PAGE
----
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Simmons v Castle, Court of Appeal, 26 July 2012

16 August 2012
The issues

General damages – Heil and Rankin v Rankin – Jackson reforms – uplift

The facts

Christopher Simmons had an accident. He was knocked off his motorcycle by a motor car drive by Derek Castle. Negligence was admitted. He was awarded £20,000.00 for general damages in the Derby County Court and £2,730.37 for special damages. No award was made for provisional damages, handicap on the labour market or the risk of future loss caused by the risk of medical deterioration. The claimant appealed. Permission was granted by the Court of Appeal following which the defendant made a Part 36 offer which the claimant accepted. The settlement amount remained as in the county court however the settlement provided for provisional damages in a specific circumstance.

The decision

The settlement was approved. The court considered the future approach to the measure of general damages in tort actions. It noted that on 1 April the reforms to civil costs contained in the Legal Aid, Sentencing and Punishment of Offenders Act 2012 would come in to force. Those recommendation formed part of a coherent package of reforms one element of which was that general damages should rise by 10%.

In Wright v British Railways Board Lord Diplock had said that the Court of Appeal was best qualified to set guidelines for judges trying personal injury actions. In Heil v Rankin Lord Woolfe had emphasised the continuous responsibility of the court both to set damages and keep the tariffs up to date. Changes he noted could be justified by changes which took place in society and should by no means be confined to changes in the value of money.

It was clear from these observations that the court had not merely the power but a positive duty to monitor and where appropriate to alter the guideline rates for general damages in personal injury actions. This principle would not take effect immediately but only in some eight months time. However there were many cases proceedings towards a hearing which included claims for such damages and some of those claims might well not be due to proceed as far as a judgment until after 1 April 2013. It was appropriate therefore for the court to state the position now well ahead of the date when it would take effect. This had the advantage that parties had proper prospective warning.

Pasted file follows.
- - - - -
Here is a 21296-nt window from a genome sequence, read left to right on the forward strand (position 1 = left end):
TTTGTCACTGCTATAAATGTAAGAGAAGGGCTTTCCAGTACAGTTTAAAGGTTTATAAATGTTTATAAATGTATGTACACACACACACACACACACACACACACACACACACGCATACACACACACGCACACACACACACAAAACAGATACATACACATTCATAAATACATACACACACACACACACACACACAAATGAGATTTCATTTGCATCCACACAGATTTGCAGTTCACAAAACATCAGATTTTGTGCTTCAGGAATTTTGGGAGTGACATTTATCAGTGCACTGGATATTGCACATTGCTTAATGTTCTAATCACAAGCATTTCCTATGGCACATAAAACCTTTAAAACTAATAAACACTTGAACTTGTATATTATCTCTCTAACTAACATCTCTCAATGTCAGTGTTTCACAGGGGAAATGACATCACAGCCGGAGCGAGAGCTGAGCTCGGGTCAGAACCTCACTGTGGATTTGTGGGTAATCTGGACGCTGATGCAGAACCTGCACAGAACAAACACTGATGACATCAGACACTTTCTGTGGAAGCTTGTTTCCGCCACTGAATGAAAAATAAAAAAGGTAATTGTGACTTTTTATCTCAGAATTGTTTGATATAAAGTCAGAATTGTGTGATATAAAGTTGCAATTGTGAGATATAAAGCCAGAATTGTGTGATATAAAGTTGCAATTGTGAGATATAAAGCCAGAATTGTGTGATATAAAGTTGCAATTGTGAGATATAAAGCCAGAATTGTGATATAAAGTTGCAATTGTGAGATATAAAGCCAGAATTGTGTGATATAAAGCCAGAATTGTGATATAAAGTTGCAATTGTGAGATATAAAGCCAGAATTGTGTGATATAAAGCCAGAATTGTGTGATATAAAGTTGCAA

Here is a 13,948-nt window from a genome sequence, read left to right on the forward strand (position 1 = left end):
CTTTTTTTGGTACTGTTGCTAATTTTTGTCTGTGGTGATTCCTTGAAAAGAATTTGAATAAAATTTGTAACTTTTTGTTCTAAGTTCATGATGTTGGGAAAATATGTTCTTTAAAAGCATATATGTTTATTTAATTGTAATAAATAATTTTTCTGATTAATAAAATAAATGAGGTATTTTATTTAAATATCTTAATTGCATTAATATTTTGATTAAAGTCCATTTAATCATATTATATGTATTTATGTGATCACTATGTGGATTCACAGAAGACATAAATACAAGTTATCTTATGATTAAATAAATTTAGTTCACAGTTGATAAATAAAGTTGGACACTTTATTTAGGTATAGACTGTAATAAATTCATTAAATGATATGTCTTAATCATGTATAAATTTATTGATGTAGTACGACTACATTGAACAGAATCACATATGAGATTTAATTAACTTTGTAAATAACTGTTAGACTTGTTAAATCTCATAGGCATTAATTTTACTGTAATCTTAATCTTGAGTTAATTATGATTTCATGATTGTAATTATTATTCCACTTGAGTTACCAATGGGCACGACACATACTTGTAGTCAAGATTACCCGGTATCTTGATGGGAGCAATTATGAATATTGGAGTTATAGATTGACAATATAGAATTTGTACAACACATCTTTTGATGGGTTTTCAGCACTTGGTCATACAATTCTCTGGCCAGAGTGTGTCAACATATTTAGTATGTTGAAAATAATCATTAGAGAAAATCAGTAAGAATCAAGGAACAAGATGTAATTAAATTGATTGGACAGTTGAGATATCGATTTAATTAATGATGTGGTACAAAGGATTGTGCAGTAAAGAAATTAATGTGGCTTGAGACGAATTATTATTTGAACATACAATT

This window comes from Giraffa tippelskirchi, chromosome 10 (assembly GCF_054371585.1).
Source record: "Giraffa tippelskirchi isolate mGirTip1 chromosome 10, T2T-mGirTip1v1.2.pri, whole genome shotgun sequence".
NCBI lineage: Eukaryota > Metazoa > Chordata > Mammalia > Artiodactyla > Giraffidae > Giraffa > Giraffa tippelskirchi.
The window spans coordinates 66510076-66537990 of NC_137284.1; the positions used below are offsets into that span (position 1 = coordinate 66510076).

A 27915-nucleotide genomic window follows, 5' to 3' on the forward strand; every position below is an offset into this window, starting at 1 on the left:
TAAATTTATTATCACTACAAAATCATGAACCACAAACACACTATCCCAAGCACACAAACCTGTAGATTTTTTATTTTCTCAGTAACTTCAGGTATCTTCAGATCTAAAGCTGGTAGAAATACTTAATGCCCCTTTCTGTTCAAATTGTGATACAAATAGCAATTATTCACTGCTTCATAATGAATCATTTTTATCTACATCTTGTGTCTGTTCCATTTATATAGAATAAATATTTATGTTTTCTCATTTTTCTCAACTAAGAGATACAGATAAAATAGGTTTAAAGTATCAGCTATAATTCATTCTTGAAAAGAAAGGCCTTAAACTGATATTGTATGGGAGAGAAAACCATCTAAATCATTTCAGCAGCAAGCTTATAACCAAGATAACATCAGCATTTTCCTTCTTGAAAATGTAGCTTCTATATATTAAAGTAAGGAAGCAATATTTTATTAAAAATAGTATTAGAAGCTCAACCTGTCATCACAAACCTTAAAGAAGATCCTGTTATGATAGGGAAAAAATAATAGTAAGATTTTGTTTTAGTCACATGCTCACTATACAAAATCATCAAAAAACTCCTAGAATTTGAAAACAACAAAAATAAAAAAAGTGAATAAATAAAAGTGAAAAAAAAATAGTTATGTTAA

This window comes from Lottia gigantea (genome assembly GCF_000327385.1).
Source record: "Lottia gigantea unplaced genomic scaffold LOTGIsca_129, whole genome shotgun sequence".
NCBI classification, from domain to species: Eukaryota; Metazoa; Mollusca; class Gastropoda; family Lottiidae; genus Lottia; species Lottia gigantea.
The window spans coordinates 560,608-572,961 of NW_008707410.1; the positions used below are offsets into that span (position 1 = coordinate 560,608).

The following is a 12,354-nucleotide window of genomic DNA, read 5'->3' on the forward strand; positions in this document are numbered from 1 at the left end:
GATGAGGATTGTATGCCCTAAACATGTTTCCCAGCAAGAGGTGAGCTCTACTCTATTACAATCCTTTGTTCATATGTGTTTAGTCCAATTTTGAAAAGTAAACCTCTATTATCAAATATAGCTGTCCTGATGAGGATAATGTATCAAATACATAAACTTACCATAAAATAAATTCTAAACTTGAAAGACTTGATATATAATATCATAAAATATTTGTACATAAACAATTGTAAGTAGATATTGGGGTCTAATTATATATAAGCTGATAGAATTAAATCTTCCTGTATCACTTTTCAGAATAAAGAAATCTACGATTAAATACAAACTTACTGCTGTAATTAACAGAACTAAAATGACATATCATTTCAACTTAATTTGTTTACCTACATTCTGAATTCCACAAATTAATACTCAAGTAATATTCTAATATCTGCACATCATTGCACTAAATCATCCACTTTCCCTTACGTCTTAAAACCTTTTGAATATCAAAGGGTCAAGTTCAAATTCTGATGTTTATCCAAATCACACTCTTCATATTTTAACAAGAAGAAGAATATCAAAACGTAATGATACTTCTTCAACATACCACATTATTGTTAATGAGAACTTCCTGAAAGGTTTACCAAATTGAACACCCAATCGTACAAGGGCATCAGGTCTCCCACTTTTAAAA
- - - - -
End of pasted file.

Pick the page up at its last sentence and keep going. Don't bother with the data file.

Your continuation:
The increase in general damages would extend to tort claims in general and not merely personal injury claims. The change arose from the forthcoming change in the civil costs regime. Although the court had not been addressed by counsel on the issue of increasing the level of general damages, it did not seem to be appropriate let alone necessary. Sir Rupert Jackson had consulted widely before publishing his interim report and before publishing his final report and the Minister of Justice had subsequently consulted on the main proposals. There would be no point in incurring expense and time in going over ground which had already been well trodden to debate a point which would only involve future judgments and was part of a coherent package, the rest of which had already been brought into law.

The increase should apply to all cases where judgment was given after 1 April 2013. Whilst this did not achieve perfect justice in every case the same could be said about any other answer to the question particularly in the light of the forthcoming changes to the costs regime. It had the merit of providing simplicity and clarity.

Therefore from 1 April 2013 the proper level of general damages for:

  1. Pain, suffering and loss of amenity in respect of personal injury.
  2. Nuisance.
  3. Defamation.
  4. All other torts which caused suffering, inconvenience or distress to individuals would be 10% higher than previously.

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The content on this page is provided for the purposes of general interest and information. It contains only brief summaries of aspects of the subject matter and does not provide comprehensive statements of the law. It does not constitute legal advice and does not provide a substitute for it.

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